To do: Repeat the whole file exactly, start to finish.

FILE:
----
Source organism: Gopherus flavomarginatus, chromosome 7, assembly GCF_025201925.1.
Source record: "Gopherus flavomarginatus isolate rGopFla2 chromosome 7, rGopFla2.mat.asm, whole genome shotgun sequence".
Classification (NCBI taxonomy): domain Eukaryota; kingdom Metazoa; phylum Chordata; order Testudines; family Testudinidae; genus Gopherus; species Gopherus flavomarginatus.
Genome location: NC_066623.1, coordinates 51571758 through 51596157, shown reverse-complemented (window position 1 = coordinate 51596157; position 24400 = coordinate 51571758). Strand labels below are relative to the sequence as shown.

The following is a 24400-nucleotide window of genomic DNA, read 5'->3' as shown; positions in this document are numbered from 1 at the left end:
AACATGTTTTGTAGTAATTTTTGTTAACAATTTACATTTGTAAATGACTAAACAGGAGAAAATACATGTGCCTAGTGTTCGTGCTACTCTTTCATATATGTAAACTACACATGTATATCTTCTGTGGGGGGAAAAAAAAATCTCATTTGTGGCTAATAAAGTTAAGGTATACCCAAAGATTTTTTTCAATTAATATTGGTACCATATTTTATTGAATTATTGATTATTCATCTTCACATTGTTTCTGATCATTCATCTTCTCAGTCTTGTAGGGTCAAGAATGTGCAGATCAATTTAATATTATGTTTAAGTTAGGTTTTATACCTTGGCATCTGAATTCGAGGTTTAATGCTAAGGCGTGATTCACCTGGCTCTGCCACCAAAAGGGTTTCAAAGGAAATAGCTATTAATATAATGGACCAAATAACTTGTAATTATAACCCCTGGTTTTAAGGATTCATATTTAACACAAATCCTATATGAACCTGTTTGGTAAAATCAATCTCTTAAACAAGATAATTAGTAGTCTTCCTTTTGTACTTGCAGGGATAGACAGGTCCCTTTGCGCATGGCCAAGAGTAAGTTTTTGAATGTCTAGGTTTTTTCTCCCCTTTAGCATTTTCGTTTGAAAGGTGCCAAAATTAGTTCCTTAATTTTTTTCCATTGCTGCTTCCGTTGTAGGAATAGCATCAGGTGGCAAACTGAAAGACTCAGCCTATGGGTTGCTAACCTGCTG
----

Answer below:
Source organism: Gopherus flavomarginatus, chromosome 7, assembly GCF_025201925.1.
Source record: "Gopherus flavomarginatus isolate rGopFla2 chromosome 7, rGopFla2.mat.asm, whole genome shotgun sequence".
Classification (NCBI taxonomy): domain Eukaryota; kingdom Metazoa; phylum Chordata; order Testudines; family Testudinidae; genus Gopherus; species Gopherus flavomarginatus.
Genome location: NC_066623.1, coordinates 51571758 through 51596157, shown reverse-complemented (window position 1 = coordinate 51596157; position 24400 = coordinate 51571758). Strand labels below are relative to the sequence as shown.

The following is a 24400-nucleotide window of genomic DNA, read 5'->3' as shown; positions in this document are numbered from 1 at the left end:
AACATGTTTTGTAGTAATTTTTGTTAACAATTTACATTTGTAAATGACTAAACAGGAGAAAATACATGTGCCTAGTGTTCGTGCTACTCTTTCATATATGTAAACTACACATGTATATCTTCTGTGGGGGGAAAAAAAAATCTCATTTGTGGCTAATAAAGTTAAGGTATACCCAAAGATTTTTTTCAATTAATATTGGTACCATATTTTATTGAATTATTGATTATTCATCTTCACATTGTTTCTGATCATTCATCTTCTCAGTCTTGTAGGGTCAAGAATGTGCAGATCAATTTAATATTATGTTTAAGTTAGGTTTTATACCTTGGCATCTGAATTCGAGGTTTAATGCTAAGGCGTGATTCACCTGGCTCTGCCACCAAAAGGGTTTCAAAGGAAATAGCTATTAATATAATGGACCAAATAACTTGTAATTATAACCCCTGGTTTTAAGGATTCATATTTAACACAAATCCTATATGAACCTGTTTGGTAAAATCAATCTCTTAAACAAGATAATTAGTAGTCTTCCTTTTGTACTTGCAGGGATAGACAGGTCCCTTTGCGCATGGCCAAGAGTAAGTTTTTGAATGTCTAGGTTTTTTCTCCCCTTTAGCATTTTCGTTTGAAAGGTGCCAAAATTAGTTCCTTAATTTTTTTCCATTGCTGCTTCCGTTGTAGGAATAGCATCAGGTGGCAAACTGAAAGACTCAGCCTATGGGTTGCTAACCTGCTG